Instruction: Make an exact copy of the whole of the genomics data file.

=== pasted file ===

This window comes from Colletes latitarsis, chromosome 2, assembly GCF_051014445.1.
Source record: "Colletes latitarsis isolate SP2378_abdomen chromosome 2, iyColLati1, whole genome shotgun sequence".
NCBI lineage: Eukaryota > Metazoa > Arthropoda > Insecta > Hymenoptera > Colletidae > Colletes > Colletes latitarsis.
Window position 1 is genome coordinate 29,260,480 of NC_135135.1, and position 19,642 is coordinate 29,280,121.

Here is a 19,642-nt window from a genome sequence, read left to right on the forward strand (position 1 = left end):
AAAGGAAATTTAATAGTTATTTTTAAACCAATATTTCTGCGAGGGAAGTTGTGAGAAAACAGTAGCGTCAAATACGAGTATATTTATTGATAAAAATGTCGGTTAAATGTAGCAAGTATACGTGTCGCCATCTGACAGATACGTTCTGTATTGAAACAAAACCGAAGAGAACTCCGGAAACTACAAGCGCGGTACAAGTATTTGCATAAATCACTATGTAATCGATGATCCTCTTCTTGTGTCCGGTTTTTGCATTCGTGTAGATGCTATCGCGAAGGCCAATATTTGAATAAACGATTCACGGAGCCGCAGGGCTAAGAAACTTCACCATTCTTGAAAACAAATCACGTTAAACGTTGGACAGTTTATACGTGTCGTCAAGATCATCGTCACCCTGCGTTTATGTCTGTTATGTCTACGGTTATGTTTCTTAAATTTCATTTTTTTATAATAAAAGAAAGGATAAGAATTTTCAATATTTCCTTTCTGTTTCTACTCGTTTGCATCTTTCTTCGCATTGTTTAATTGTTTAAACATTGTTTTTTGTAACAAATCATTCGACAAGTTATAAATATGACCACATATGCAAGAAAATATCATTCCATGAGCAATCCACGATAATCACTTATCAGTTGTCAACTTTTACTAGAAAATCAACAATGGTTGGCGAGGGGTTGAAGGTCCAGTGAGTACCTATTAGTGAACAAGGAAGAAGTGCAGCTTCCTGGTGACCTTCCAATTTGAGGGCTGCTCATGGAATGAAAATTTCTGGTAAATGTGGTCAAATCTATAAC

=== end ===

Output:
This window comes from Colletes latitarsis, chromosome 2, assembly GCF_051014445.1.
Source record: "Colletes latitarsis isolate SP2378_abdomen chromosome 2, iyColLati1, whole genome shotgun sequence".
NCBI lineage: Eukaryota > Metazoa > Arthropoda > Insecta > Hymenoptera > Colletidae > Colletes > Colletes latitarsis.
Window position 1 is genome coordinate 29,260,480 of NC_135135.1, and position 19,642 is coordinate 29,280,121.

Here is a 19,642-nt window from a genome sequence, read left to right on the forward strand (position 1 = left end):
AAAGGAAATTTAATAGTTATTTTTAAACCAATATTTCTGCGAGGGAAGTTGTGAGAAAACAGTAGCGTCAAATACGAGTATATTTATTGATAAAAATGTCGGTTAAATGTAGCAAGTATACGTGTCGCCATCTGACAGATACGTTCTGTATTGAAACAAAACCGAAGAGAACTCCGGAAACTACAAGCGCGGTACAAGTATTTGCATAAATCACTATGTAATCGATGATCCTCTTCTTGTGTCCGGTTTTTGCATTCGTGTAGATGCTATCGCGAAGGCCAATATTTGAATAAACGATTCACGGAGCCGCAGGGCTAAGAAACTTCACCATTCTTGAAAACAAATCACGTTAAACGTTGGACAGTTTATACGTGTCGTCAAGATCATCGTCACCCTGCGTTTATGTCTGTTATGTCTACGGTTATGTTTCTTAAATTTCATTTTTTTATAATAAAAGAAAGGATAAGAATTTTCAATATTTCCTTTCTGTTTCTACTCGTTTGCATCTTTCTTCGCATTGTTTAATTGTTTAAACATTGTTTTTTGTAACAAATCATTCGACAAGTTATAAATATGACCACATATGCAAGAAAATATCATTCCATGAGCAATCCACGATAATCACTTATCAGTTGTCAACTTTTACTAGAAAATCAACAATGGTTGGCGAGGGGTTGAAGGTCCAGTGAGTACCTATTAGTGAACAAGGAAGAAGTGCAGCTTCCTGGTGACCTTCCAATTTGAGGGCTGCTCATGGAATGAAAATTTCTGGTAAATGTGGTCAAATCTATAAC